Epigenetics can explain a great deal about our personality and our health. It turns out that some of the critical factors that determine how happy and healthy we are relate to what happened to our mother and father (and their parents) at critical stages in their development.

For example: A boy’s testes mature when he’s about 11-12 years of age. The “blueprint” for his sperm is not set till that age. It turns out that trauma as that age can change the blueprint. New scientific data showed that if a boy starts to smoke cigarettes at about age 11-12, his children and grandchildren are very likely to be shorter, have heart disease, obesity and other problems. A boy who started smoking at age 13 may have a shorter life expectancy but it’s not so likely that his children will suffer. Age 11-12 is a critical age where a boy’s experiences can affect the epigenome – something that can take more than 10 generations to restore.

The most critical moment for a girl is the creation of the ovaries, in a baby girl (fetus) while she is still in the mother. So your health depends on what happened to your maternal grandmother, when she was about 3 months pregnant with your mother! Remarkable!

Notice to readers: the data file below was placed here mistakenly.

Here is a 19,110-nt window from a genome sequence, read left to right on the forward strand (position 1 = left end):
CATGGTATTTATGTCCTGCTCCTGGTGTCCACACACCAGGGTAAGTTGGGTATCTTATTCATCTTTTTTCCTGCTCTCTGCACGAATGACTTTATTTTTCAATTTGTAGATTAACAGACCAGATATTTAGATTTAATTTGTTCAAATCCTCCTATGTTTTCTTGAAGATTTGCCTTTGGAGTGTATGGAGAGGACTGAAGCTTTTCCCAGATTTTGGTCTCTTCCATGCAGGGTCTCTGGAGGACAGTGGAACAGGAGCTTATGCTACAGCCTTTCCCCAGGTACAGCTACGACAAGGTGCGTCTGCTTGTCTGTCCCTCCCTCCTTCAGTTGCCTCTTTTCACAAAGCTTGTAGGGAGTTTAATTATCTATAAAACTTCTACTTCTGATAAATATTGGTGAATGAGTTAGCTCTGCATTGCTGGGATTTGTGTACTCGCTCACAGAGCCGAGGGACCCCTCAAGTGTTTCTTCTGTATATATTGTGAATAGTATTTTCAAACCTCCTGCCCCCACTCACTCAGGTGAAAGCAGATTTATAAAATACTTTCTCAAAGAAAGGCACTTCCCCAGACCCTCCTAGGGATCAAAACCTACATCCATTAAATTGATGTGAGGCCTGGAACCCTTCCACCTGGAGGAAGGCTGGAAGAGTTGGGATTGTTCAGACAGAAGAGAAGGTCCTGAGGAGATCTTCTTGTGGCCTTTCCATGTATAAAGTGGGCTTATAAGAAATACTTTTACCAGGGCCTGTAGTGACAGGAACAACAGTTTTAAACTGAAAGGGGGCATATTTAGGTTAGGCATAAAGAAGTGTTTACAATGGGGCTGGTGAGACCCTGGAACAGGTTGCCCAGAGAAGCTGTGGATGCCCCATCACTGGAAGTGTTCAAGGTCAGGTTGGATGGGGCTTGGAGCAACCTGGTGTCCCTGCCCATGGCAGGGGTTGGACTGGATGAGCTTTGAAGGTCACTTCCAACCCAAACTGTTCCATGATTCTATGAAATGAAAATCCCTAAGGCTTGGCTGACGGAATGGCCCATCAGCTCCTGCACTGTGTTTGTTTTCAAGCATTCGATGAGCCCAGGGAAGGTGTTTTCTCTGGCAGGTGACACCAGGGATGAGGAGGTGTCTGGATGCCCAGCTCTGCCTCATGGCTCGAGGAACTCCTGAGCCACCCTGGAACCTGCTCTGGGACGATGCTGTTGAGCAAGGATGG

How important is this?
I think it’s fundamental. Geneticists are now finding that almost all diseases, from depression to cancer, diabetes, heart diseases, etc, have an epigenetic factor. That’s science-speak for saying that they are influenced by ancestral trauma (something we already know!).

Why’s it so important? Because once you know that most diseases are epigenetic, you can cure these diseases through an epigenetic healing technique. To the best of my knowledge (after a year’s research) Reference Point Therapy is the only mainstream healing technique that has embraced this science. A special mention goes to the Institute of Peak States which embraces this science (though it’s not a mainstream healing technique). If you find another, please let me know by commenting here.

To avoid confusion please know that epigenetics has nothing at all to do with false claims you might have read that some spiritual healers can “reprogram your DNA.” Every single test has proved the obvious: that the genetic sequence in your DNA is fixed. If you have a certain gene (e.g. for a disease) no amount of healing will change that gene – but healing can change whether that gene gets switched on or off. (These 2 things are extremely different.) I wish New Age healers could all learn this science because making baseless claims about DNA gives our whole industry a bad name.